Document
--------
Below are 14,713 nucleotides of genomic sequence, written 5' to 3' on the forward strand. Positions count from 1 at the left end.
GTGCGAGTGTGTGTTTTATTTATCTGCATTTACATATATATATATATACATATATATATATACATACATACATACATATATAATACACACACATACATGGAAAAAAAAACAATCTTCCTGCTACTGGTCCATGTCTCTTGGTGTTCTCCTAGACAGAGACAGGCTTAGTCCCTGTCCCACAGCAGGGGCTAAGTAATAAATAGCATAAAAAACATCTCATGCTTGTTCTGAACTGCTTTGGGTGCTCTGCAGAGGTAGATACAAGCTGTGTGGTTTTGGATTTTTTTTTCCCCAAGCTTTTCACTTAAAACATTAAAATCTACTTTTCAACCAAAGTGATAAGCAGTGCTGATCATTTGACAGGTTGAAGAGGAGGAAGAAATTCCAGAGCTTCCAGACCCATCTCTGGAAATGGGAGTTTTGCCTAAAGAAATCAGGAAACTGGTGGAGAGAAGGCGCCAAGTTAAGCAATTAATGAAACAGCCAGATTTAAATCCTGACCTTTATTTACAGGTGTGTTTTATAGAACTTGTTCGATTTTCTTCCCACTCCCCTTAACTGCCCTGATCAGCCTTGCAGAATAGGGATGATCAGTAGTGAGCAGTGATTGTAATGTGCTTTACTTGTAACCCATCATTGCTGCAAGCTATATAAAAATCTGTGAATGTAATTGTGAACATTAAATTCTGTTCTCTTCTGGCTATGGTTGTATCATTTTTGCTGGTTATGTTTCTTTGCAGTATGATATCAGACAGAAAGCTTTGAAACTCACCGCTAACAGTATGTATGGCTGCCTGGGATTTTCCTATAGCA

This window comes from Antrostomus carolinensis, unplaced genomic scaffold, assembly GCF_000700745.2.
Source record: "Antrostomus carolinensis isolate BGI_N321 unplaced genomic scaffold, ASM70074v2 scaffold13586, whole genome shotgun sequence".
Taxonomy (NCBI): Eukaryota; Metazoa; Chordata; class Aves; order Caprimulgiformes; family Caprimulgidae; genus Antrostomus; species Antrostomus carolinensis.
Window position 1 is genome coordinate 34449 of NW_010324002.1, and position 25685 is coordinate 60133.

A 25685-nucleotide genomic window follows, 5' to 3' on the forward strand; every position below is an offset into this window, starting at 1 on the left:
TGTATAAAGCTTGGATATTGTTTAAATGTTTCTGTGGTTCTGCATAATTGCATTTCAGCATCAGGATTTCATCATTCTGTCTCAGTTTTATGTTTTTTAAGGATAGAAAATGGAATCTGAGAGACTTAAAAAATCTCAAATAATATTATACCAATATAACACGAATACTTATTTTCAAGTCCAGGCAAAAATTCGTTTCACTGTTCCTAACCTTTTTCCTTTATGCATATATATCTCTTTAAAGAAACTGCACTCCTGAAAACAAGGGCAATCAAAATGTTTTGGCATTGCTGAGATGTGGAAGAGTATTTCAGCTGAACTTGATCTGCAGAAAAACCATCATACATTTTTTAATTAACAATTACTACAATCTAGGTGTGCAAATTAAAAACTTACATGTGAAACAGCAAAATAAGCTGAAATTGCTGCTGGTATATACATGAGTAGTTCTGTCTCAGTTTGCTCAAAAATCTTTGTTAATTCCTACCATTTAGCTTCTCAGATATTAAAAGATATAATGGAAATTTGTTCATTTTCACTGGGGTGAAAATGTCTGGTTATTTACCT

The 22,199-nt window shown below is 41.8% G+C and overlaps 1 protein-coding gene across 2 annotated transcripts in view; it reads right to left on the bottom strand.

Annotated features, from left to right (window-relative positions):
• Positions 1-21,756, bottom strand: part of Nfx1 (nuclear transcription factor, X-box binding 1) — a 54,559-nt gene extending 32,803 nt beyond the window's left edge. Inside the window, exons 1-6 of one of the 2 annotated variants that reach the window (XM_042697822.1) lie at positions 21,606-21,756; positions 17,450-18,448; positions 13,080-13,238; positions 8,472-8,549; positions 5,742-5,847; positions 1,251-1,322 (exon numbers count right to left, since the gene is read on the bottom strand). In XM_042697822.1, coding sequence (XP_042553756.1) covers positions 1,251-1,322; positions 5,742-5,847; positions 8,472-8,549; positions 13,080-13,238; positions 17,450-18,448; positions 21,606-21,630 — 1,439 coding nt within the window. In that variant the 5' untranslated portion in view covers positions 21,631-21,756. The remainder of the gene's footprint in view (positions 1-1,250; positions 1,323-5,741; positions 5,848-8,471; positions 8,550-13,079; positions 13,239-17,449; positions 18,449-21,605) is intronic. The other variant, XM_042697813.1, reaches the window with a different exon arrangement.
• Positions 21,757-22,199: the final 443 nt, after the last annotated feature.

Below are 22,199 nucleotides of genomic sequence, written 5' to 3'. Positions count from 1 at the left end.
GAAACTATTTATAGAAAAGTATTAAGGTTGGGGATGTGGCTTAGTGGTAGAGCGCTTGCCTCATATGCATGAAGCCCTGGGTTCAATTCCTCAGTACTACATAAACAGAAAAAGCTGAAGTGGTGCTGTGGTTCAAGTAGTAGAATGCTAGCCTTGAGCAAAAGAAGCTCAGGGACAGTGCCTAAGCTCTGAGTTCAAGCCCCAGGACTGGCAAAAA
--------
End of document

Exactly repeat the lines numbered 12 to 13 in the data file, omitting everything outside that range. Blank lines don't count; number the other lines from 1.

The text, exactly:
• Positions 21,757-22,199: the final 443 nt, after the last annotated feature.

Below are 22,199 nucleotides of genomic sequence, written 5' to 3'. Positions count from 1 at the left end.